‘AL RAJHI-MIDF MERGER MAKES SENSE’

Move will make do­mes­tic Is­lamic fi­nance sec­tor more ro­bust, says Ke­nanga

New Straits Times - - BUSINESS - LIDIANA ROSLI [email protected]­di­aprima.com.my

AL Rajhi Bank­ing & In­vest­ment Corp’s merger talks with Malaysian In­dus­trial De­vel­op­ment Fi­nance Bhd (MIDF) is a sen­si­ble move, said an an­a­lyst.

The po­ten­tial merger of Al Rajhi’s unit Al Rajhi Bank­ing & In­vest­ment Corp (Malaysia) Bhd and MIDF might make the do­mes­tic Is­lamic fi­nance sec­tor more ro­bust, said Ke­nanga In­vest­ment Bank Bhd an­a­lyst Ah­mad Ramzani Ramli.

The merger would make sense as Al Rajhi was look­ing to strengthen its po­si­tion in Malaysia, he added.

“As of now, there are only two Mid­dle East­ern banks op­er­at­ing in Malaysia, namely Al Rajhi and Kuwait Fi­nance House Malaysia Bhd.

“Both are not that big de­spite Al Rajhi’s par­ent com­pany be­ing the world’s largest Is­lamic lender,” he told NST Busi­ness.

“Al Rajhi is a small player in Malaysia but a merger with MIDF can change all that.

“It is, of course, too soon to pre­dict what will come out of their merger ne­go­ti­a­tions but if it does hap­pen, it will def­i­nitely make the Malaysian Is­lamic fi­nance in­dus­try more ro­bust,” said Ah­mad Ramzani .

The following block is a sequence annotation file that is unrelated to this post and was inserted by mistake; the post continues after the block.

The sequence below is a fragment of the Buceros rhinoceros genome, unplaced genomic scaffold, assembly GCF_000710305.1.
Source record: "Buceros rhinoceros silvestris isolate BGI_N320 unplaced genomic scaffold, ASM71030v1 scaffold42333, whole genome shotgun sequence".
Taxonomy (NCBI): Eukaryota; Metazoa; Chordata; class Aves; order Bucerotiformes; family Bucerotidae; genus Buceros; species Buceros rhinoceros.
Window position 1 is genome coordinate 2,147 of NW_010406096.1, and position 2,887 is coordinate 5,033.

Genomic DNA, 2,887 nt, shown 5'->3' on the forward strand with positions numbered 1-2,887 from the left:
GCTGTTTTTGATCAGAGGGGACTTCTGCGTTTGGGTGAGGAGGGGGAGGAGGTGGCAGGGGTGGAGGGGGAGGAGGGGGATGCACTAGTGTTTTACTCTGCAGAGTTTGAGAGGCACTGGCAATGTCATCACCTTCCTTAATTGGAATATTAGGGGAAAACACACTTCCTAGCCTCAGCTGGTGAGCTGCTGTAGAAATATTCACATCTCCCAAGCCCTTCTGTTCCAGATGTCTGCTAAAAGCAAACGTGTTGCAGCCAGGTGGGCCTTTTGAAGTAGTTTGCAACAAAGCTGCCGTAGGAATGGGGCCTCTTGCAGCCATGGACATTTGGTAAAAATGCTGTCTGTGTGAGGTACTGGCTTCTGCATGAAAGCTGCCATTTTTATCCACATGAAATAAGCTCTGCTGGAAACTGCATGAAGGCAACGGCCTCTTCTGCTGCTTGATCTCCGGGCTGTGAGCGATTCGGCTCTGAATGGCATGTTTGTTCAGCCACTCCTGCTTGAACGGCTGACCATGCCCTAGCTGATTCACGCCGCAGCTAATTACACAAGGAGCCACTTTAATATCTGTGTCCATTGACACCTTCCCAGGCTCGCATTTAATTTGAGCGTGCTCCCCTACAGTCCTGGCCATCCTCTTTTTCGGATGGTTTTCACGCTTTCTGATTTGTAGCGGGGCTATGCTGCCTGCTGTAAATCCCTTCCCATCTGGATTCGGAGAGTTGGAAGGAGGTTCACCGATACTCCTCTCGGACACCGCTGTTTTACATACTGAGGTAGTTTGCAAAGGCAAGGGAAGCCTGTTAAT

Bank Ne­gara Malaysia gave its ap­proval to MIDF and Al Rajhi last Thurs­day to be­gin the merger ne­go­ti­a­tions.

If suc­cess­ful, the merged en­tity’s net as­set com­bi­na­tions could be worth up to RM2.5 bil­lion, de­pend­ing on the struc­ture.

Bloomberg had ear­lier re­ported that a po­ten­tial merger would ex­pand the scope of MIDF’s busi­ness and give it the right to take de­posits.

Al Rajhi Malaysia re­ported a net in­come of RM48.7 mil­lion on RM106 mil­lion rev­enue for the third quar­ter ended Septem­ber 30 last year while MIDF re­ported a loss of RM24 mil­lion on the back of RM97.3 mil­lion rev­enue in the same quar­ter.

Per­modalan Na­sional Bhd is MIDF’s par­ent com­pany. Both en­ti­ties de­clined to com­ment when con­tacted.

This will not be the first time that a Mid­dle East­ern bank is merg­ing with a lo­cal player.

Last year, Malaysia Build­ing So­ci­ety Bhd re­alised its goal of be­com­ing a full-fledged Is­lamic lender after tak­ing over Asian Fi­nance Bank Bhd, which was con­trolled by Qatar Is­lamic Bank.

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